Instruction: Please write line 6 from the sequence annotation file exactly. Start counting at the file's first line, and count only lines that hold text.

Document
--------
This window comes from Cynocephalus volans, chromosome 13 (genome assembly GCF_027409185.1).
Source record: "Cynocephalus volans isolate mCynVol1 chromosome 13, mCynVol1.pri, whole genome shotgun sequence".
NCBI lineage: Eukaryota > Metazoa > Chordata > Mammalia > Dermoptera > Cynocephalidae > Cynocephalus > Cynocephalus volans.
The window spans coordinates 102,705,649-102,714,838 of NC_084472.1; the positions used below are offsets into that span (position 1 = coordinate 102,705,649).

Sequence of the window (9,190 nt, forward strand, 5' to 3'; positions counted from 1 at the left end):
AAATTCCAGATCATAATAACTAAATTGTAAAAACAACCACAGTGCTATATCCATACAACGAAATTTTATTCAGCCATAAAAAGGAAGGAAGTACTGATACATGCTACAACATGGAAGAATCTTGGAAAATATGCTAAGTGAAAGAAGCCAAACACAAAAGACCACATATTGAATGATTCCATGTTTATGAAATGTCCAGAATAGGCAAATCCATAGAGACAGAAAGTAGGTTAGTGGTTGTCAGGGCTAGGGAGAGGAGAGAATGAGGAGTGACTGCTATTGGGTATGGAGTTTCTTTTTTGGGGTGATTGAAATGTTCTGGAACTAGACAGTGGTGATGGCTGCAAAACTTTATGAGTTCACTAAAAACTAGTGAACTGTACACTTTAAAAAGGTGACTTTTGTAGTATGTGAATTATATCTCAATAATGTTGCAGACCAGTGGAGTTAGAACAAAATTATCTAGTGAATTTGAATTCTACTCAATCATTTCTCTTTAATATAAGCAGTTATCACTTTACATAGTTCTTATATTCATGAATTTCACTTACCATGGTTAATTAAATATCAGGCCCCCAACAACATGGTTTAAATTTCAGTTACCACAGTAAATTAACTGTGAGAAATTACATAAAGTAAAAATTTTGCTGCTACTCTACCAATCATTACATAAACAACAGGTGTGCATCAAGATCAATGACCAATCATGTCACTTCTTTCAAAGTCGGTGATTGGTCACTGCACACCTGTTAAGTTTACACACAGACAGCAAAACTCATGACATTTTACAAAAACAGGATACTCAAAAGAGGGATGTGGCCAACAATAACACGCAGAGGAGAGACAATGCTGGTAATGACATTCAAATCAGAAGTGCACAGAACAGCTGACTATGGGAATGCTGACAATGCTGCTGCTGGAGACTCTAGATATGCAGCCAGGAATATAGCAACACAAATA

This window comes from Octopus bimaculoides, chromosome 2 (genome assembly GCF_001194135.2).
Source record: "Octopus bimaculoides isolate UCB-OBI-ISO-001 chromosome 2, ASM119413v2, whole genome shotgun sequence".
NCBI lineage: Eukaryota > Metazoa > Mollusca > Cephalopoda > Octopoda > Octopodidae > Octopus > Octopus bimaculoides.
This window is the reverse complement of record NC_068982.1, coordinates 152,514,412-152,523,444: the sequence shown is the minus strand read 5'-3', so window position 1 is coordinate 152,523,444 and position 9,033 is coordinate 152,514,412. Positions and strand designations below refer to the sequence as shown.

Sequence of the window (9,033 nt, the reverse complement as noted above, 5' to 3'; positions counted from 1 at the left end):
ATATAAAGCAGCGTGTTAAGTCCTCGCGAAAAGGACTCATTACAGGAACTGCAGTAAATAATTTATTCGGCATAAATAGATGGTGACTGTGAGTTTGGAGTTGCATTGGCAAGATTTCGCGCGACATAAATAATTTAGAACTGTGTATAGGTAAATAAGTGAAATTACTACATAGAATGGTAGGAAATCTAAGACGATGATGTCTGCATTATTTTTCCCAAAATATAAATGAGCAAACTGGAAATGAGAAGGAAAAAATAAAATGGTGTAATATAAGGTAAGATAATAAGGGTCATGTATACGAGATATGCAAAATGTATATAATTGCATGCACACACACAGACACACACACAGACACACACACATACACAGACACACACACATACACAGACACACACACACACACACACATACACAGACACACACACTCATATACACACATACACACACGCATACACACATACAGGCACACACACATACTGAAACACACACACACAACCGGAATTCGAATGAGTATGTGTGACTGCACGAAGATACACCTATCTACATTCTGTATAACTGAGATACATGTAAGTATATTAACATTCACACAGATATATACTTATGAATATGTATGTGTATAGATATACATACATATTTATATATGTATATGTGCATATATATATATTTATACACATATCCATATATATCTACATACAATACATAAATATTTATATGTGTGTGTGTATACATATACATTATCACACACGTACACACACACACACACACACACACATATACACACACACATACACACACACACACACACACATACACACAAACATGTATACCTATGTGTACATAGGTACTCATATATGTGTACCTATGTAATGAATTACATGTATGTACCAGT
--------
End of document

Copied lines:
AAATTCCAGATCATAATAACTAAATTGTAAAAACAACCACAGTGCTATATCCATACAACGAAATTTTATTCAGCCATAAAAAGGAAGGAAGTACTGATACATGCTACAACATGGAAGAATCTTGGAAAATATGCTAAGTGAAAGAAGCCAAACACAAAAGACCACATATTGAATGATTCCATGTTTATGAAATGTCCAGAATAGGCAAATCCATAGAGACAGAAAGTAGGTTAGTGGTTGTCAGGGCTAGGGAGAGGAGAGAATGAGGAGTGACTGCTATTGGGTATGGAGTTTCTTTTTTGGGGTGATTGAAATGTTCTGGAACTAGACAGTGGTGATGGCTGCAAAACTTTATGAGTTCACTAAAAACTAGTGAACTGTACACTTTAAAAAGGTGACTTTTGTAGTATGTGAATTATATCTCAATAATGTTGCAGACCAGTGGAGTTAGAACAAAATTATCTAGTGAATTTGAATTCTACTCAATCATTTCTCTTTAATATAAGCAGTTATCACTTTACATAGTTCTTATATTCATGAATTTCACTTACCATGGTTAATTAAATATCAGGCCCCCAACAACATGGTTTAAATTTCAGTTACCACAGTAAATTAACTGTGAGAAATTACATAAAGTAAAAATTTTGCTGCTACTCTACCAATCATTACATAAACAACAGGTGTGCATCAAGATCAATGACCAATCATGTCACTTCTTTCAAAGTCGGTGATTGGTCACTGCACACCTGTTAAGTTTACACACAGACAGCAAAACTCATGACATTTTACAAAAACAGGATACTCAAAAGAGGGATGTGGCCAACAATAACACGCAGAGGAGAGACAATGCTGGTAATGACATTCAAATCAGAAGTGCACAGAACAGCTGACTATGGGAATGCTGACAATGCTGCTGCTGGAGACTCTAGATATGCAGCCAGGAATATAGCAACACAAATA